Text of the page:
A new edition of After Man by Dougal Dixon, a landmark piece of speculative biology which influenced a generation of palaeontologists, has been released
In 1981, a remarkable book was published: After Man: A Zoology of the Future, by Dougal Dixon. As a child of the eighties, growing up in a science fiction bubble where daleks, vogons and the fighting machines of the War of the Worlds were at least as concrete to me as anything happening in the real world, After Man presented a biologically-themed alternative world to lose myself in.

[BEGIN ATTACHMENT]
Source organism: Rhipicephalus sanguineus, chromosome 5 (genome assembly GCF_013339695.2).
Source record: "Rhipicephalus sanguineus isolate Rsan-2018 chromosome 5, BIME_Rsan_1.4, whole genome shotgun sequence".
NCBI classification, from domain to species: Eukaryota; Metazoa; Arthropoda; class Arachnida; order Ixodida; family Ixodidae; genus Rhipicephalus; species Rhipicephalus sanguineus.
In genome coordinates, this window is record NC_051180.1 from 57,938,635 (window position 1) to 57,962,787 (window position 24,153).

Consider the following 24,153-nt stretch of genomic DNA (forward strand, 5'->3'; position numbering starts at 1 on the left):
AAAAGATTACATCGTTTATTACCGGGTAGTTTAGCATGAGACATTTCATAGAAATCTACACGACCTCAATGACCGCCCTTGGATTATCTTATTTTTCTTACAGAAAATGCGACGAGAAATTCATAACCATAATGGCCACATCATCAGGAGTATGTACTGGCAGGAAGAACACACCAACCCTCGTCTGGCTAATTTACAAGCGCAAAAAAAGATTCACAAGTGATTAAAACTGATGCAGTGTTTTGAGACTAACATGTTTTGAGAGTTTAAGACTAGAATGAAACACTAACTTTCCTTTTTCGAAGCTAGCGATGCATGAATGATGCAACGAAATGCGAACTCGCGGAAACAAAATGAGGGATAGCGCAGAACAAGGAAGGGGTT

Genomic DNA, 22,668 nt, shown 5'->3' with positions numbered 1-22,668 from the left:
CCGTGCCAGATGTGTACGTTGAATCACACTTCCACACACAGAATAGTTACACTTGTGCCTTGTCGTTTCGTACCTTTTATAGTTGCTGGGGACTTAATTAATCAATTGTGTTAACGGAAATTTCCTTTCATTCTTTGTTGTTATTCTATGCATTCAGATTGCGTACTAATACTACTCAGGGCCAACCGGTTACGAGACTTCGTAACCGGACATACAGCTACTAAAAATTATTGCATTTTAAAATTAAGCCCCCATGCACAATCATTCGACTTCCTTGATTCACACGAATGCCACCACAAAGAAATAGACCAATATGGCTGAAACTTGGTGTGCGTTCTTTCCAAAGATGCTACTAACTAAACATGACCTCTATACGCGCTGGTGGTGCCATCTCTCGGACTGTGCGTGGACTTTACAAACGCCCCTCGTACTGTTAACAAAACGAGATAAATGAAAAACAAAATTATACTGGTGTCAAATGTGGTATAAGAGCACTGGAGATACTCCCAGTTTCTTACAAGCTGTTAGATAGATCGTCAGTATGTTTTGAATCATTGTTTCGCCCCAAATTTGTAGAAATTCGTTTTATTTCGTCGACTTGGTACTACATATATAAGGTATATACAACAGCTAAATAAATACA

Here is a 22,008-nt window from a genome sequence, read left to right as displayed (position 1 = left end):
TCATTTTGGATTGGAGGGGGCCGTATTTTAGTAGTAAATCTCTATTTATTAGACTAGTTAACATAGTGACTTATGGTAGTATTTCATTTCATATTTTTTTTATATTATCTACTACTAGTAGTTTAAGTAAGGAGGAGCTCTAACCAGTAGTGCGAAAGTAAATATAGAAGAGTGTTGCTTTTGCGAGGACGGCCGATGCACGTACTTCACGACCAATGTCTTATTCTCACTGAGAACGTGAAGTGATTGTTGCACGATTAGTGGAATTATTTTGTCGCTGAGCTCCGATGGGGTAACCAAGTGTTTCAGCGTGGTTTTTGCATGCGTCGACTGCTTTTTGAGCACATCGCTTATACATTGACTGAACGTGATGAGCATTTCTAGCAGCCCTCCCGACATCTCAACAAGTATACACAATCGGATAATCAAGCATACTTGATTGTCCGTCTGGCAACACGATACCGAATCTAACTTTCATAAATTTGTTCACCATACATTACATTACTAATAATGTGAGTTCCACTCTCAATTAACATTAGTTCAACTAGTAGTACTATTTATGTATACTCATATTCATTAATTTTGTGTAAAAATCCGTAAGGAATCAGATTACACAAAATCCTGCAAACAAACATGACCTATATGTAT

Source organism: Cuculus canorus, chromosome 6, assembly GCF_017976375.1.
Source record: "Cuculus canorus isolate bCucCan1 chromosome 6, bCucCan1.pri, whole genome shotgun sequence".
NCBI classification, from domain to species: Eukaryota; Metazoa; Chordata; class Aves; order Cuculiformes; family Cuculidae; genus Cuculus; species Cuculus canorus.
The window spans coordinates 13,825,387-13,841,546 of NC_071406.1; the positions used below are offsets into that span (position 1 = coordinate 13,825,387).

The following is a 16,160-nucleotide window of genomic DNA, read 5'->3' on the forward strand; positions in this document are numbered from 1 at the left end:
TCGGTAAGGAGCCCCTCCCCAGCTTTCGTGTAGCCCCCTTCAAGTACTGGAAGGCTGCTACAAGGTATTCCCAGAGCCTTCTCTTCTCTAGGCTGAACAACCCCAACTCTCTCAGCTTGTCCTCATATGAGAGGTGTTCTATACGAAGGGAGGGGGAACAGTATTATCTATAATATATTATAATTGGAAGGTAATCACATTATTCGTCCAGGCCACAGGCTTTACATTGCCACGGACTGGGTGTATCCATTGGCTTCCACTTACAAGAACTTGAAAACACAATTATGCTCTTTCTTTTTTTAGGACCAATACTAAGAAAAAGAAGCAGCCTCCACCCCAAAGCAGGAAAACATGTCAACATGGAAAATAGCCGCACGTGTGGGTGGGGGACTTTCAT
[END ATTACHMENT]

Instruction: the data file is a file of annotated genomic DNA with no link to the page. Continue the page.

The premise of the book is simple: take the Earth today, remove the humans, and let evolution take its course for 50 million years. What new animals evolve? Of course, in other hands this approach could have resulted in a throwaway romp. In Dixon’s, it produced an incredibly detailed, thoughtful book, in which the principles of evolutionary theory and ecology are rigorously applied. Crypsis (adaptations to avoid being seen by either predators or prey) is a common theme, as is mimicry. And convergent evolution (the idea that unrelated organisms in similar ecological niches evolve similar adaptations) is everywhere. Each species has a scientific name which follows the conventions that taxonomists use, and the text describes their behaviours and inter-species interactions. The striking illustrations, with copious annotations, resemble a naturalist’s field notes.